Thursday, January 15, 2015

News: Young people share Rotherham town centre safety fears

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More of Rotherham's young people say they are visiting the town centre regularly but more work needs to be done to address negative perceptions and safety fears.

The findings of a recent survey carried out in the borough's schools found that more young people said they visited Rotherham town centre regularly (at least once a week), up to 40% from 34% in 2013, but only 10% of young people said they felt safe in the town centre, reduced from 12% in 2013.

The 2014 Borough Wide Lifestyle Survey has been carried out since 2006 and this year saw 4,123 pupils take part from 16 schools. It is considered a valuable tool by the Council, helping to provide an idea of what young people understand and can enable the council to tailor services towards young people. Issues covered include food and drink, education, sexual health, bullying and safety.

Regarding the town centre, the survey showed that overwhelmingly, the main reason that young people go into the town centre is for shopping (71% of year 7 pupils and 62% of year 10). Meeting friends (around 30%) was the second most popular answer and watching football and visiting the park also stood out.

With such a low percentage of respondents saying that they felt safe in Rotherham town centre, further questions were added to the survey this year.

Only 10% of pupils said they usually feel safe in Rotherham town centre. 9% said they feel safe at the bus station and 7% at the train station. Last year this was phrased "waiting for local transport" where just 14% said that they felt safe.

Pupils who said that they didn't feel safe were also asked what their top three reasons were for this. The main reasons why pupils didn't feel safe in the town centre, bus interchange or train station were being approached by strangers (26%), gang fear (18%) and being approached by drunks (15%). 14% of pupils also said that there was a lack of visible security such as a police officer or a warden.

Interestingly, of the 40% who said that they regularly go into the town centre, a higher percentage said they felt safe compared to those that said they were not regular visitors - 15% said they felt safe there compared to 7% of the 60% who are not regular visitors. The council and partners believe that this is further evidence that there is work to be done with young people on the perception of safety in and around town centre.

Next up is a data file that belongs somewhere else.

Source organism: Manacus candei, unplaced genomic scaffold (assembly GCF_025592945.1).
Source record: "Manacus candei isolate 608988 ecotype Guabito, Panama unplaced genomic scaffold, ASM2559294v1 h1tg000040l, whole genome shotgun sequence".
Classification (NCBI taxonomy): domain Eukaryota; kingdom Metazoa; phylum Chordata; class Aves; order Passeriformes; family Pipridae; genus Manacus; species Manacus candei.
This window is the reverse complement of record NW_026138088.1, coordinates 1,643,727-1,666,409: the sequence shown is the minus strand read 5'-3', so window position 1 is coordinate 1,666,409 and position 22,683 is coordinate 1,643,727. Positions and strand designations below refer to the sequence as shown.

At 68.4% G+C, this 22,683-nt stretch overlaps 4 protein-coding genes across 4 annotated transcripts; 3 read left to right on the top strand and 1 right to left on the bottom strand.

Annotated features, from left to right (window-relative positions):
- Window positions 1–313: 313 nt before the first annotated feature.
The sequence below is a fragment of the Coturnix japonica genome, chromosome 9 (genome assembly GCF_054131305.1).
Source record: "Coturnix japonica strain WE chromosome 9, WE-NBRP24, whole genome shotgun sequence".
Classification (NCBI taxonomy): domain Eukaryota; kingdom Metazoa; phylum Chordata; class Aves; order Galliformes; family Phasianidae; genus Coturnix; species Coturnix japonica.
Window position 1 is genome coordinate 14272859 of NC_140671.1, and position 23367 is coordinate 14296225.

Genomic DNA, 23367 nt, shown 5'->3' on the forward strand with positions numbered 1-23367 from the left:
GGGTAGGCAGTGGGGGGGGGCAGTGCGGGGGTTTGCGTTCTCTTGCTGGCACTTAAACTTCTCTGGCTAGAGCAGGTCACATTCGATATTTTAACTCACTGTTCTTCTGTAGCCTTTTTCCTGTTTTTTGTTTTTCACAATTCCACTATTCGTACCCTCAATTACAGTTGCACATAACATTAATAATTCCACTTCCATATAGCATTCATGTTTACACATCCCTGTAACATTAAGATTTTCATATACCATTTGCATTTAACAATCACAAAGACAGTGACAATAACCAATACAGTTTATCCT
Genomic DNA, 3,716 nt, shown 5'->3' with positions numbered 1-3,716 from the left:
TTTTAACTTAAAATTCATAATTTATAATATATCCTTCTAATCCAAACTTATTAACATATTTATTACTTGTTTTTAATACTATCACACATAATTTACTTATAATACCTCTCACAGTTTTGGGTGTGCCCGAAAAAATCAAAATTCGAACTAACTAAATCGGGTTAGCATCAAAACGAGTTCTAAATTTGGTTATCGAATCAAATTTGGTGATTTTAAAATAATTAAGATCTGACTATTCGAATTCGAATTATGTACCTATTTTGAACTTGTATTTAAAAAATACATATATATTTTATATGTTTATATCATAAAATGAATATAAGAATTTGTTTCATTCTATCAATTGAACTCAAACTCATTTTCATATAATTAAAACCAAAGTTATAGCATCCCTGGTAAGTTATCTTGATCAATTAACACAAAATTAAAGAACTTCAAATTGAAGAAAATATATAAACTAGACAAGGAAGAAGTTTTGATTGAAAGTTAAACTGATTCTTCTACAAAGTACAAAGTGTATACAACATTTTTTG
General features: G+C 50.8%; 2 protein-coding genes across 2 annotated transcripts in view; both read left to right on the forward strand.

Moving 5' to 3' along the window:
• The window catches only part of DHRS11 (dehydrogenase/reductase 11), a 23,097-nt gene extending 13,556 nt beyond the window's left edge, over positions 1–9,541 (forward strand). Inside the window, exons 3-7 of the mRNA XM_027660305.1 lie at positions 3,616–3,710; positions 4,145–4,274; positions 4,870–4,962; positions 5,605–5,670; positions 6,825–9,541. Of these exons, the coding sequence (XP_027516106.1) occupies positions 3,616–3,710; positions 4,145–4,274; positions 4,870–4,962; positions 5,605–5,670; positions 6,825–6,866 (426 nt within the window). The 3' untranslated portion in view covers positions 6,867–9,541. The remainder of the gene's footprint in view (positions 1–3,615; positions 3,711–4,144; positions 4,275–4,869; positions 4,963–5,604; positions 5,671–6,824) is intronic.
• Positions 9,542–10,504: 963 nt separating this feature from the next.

Crime statistics support this, crime rates from town centre for overall crime have declined. Total reported crime for area in the last 12 months was 2,613, down from 2,674 in the previous 12 months. Recorded incidents of antisocial behaivour across the borough are at a five year low.

The results of the survey were discussed at the Council's cabinet meeting this week with members agreeing that whilst it was encouraging that more young people are visiting the town centre regularly, more work needs to be done on addressing young people's perception of safety. Council boards are set to meet on the issues raised in the survey and following last year's results the town's Youth Cabinet established a group specifically to discuss the town centre.

Plans alongside the Police safer neighbourhood teams and the SYPTE, who operate the interchange, include actions targeting crime and anti social behaviour in the bus station.

Operation Civilise is a recent initiative that sees a large police presence in Rotherham town centre to provide reassurance and to deter crime. A business crime portal is also being used to reduce crime and anti-social behaviour in the town centre by giving business owners the knowledge of known or unknown offenders.

Images: RMBC

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